Cult of celebrity or no, big names are all over the place this week. Take inspiration from your heroes whether they be supermodels, fossil hunters, punk rockers or astronauts. Or if you’re us, punk rock astronauts on dinosaurs.
Friday: Haven’t yet come across Kate Moss and company at the British Museum’s Statuephilia intervention? That’s just the starting inspiration for tonight’s 20:30 late opening, which also extends to all manner of intriguing participatory art, music, and poetry, including a BYO collection of curiosities and a game of artistic bowls with balls made of pencil graphite.
Saturday: The Lord Mayor’s Show has been the last word in free spectacle for eight centuries, but if you’ve seen it all before, try something a lot more indie. Handmade and Bound is a free fair of unique artists’ books, comics and zines, with some 50 creative sorts bringing their cheap-and-cheerful works to the incomparably atmospheric St. Aloysius Social Club in Somers Town.
Sunday: If the Tate Britain has been giving you Francis Bacon nightmares of frozen screams, you might be interested in some back story at the Roxy Bar and Screen. For £3, John Maybury’s Bacon story Love is the Devil is screening in double bill with the director’s feature from this summer, The Edge of Love, in which Dylan Thomas meets Keira Knightly (or something like that).
Monday: A free evening show with an emphasis on string flourishes from a more baroque place and time at the Royal Academy of Music, with ensemble The Rare Theatricall rolling out the stylus phantasticus.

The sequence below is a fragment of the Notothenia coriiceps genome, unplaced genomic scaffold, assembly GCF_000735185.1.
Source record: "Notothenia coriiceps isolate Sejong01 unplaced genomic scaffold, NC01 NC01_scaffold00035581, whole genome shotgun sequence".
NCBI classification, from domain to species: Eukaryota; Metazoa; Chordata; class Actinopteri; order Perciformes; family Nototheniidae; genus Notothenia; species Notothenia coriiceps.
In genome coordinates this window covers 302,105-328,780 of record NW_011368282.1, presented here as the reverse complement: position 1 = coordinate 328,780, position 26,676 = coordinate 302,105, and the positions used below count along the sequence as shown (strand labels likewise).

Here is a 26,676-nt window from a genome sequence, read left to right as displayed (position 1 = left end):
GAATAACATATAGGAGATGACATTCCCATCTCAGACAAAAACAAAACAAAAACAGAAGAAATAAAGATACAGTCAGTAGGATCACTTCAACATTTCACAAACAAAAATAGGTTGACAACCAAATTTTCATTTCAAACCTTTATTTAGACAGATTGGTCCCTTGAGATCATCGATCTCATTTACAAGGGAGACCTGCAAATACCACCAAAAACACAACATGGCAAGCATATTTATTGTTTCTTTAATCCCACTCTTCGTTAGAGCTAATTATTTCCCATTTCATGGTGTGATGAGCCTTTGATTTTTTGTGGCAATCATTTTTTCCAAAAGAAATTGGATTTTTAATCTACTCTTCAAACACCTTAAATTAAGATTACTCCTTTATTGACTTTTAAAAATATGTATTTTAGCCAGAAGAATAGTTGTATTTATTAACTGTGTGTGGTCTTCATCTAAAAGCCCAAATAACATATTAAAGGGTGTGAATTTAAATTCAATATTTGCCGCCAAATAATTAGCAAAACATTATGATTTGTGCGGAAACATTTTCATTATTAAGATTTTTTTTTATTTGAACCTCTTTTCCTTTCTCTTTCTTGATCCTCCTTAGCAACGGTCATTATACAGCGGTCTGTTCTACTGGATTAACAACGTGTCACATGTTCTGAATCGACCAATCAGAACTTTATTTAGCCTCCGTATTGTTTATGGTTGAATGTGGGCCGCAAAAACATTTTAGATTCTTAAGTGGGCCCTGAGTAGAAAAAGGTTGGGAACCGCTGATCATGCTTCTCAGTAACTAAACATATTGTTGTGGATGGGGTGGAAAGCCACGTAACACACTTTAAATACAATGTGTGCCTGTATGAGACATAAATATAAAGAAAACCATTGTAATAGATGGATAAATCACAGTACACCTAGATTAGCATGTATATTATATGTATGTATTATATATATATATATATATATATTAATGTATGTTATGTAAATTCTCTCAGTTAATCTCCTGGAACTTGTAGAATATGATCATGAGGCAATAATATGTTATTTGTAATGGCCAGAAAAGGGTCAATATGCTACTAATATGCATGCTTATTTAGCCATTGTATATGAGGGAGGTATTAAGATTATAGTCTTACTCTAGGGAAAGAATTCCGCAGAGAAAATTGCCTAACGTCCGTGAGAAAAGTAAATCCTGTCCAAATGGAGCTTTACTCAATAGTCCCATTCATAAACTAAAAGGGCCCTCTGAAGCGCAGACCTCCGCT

Tuesday: Film professor Ian Christie is continuing to explore the city of our imaginations in his free Fantastic London series at Birkbeck Cinema. This week, in Jubilee, London is a decaying 1970s slum where punk rockers — including Adam Ant and Siouxsie Sioux — have a run-in with Elizabeth I.
Wednesday: Continuing our uni surfing, UCL’s Grant Museum of Zoology is hosting a lecture on Mary Anning: the greatest fossilist the world ever knew. You’ve seen her plesiosaurs lining the Natural History Museum, but it turns out she was a particularly improbable working class Victorian adventuress.
Thursday: Astronauts are no longer the ultimate celebrities, but we know some small part of you still wants to be one. Lucky for you,the Dana Centre is setting up their own space programme and veteran spacewalker Jean-Francois Clervoy is leading the selection process.
Image courtesy of JudyGr via the Londonist flickrpool.
Check out London is Free for more ideas of things to do for nowt. Check the websites for more information.